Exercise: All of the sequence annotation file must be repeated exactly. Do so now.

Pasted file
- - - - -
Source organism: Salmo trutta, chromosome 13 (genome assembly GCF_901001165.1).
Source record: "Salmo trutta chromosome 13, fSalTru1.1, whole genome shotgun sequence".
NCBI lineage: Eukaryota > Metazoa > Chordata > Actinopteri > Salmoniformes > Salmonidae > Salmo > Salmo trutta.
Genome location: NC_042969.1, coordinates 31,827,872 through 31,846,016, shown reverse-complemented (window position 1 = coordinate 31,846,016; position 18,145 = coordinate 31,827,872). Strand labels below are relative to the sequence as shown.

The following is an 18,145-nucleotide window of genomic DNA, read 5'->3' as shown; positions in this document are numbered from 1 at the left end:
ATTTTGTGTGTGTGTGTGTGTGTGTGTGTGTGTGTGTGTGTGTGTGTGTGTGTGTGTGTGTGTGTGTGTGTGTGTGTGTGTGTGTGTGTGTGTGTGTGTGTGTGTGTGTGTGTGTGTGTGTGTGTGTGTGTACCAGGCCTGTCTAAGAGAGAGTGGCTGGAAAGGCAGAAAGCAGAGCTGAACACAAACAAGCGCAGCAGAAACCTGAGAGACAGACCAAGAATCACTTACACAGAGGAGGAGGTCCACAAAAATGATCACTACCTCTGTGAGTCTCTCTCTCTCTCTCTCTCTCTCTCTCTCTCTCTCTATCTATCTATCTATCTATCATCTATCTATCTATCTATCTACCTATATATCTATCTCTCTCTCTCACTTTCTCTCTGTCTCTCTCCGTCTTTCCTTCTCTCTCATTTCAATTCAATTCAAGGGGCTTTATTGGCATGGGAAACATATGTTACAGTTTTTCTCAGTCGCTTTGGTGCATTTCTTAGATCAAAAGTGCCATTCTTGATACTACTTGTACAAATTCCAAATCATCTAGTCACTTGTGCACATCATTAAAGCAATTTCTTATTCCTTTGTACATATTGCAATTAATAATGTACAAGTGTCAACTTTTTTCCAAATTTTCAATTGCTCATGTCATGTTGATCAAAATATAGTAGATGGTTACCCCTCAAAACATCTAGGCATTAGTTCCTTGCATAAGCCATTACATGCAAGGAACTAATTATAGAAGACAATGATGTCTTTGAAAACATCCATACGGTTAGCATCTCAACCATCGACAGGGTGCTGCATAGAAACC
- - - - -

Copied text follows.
Source organism: Salmo trutta, chromosome 13 (genome assembly GCF_901001165.1).
Source record: "Salmo trutta chromosome 13, fSalTru1.1, whole genome shotgun sequence".
NCBI lineage: Eukaryota > Metazoa > Chordata > Actinopteri > Salmoniformes > Salmonidae > Salmo > Salmo trutta.
Genome location: NC_042969.1, coordinates 31,827,872 through 31,846,016, shown reverse-complemented (window position 1 = coordinate 31,846,016; position 18,145 = coordinate 31,827,872). Strand labels below are relative to the sequence as shown.

The following is an 18,145-nucleotide window of genomic DNA, read 5'->3' as shown; positions in this document are numbered from 1 at the left end:
ATTTTGTGTGTGTGTGTGTGTGTGTGTGTGTGTGTGTGTGTGTGTGTGTGTGTGTGTGTGTGTGTGTGTGTGTGTGTGTGTGTGTGTGTGTGTGTGTGTGTGTGTGTGTGTGTGTGTGTGTGTGTGTGTGTACCAGGCCTGTCTAAGAGAGAGTGGCTGGAAAGGCAGAAAGCAGAGCTGAACACAAACAAGCGCAGCAGAAACCTGAGAGACAGACCAAGAATCACTTACACAGAGGAGGAGGTCCACAAAAATGATCACTACCTCTGTGAGTCTCTCTCTCTCTCTCTCTCTCTCTCTCTCTCTCTCTATCTATCTATCTATCTATCATCTATCTATCTATCTATCTACCTATATATCTATCTCTCTCTCTCACTTTCTCTCTGTCTCTCTCCGTCTTTCCTTCTCTCTCATTTCAATTCAATTCAAGGGGCTTTATTGGCATGGGAAACATATGTTACAGTTTTTCTCAGTCGCTTTGGTGCATTTCTTAGATCAAAAGTGCCATTCTTGATACTACTTGTACAAATTCCAAATCATCTAGTCACTTGTGCACATCATTAAAGCAATTTCTTATTCCTTTGTACATATTGCAATTAATAATGTACAAGTGTCAACTTTTTTCCAAATTTTCAATTGCTCATGTCATGTTGATCAAAATATAGTAGATGGTTACCCCTCAAAACATCTAGGCATTAGTTCCTTGCATAAGCCATTACATGCAAGGAACTAATTATAGAAGACAATGATGTCTTTGAAAACATCCATACGGTTAGCATCTCAACCATCGACAGGGTGCTGCATAGAAACC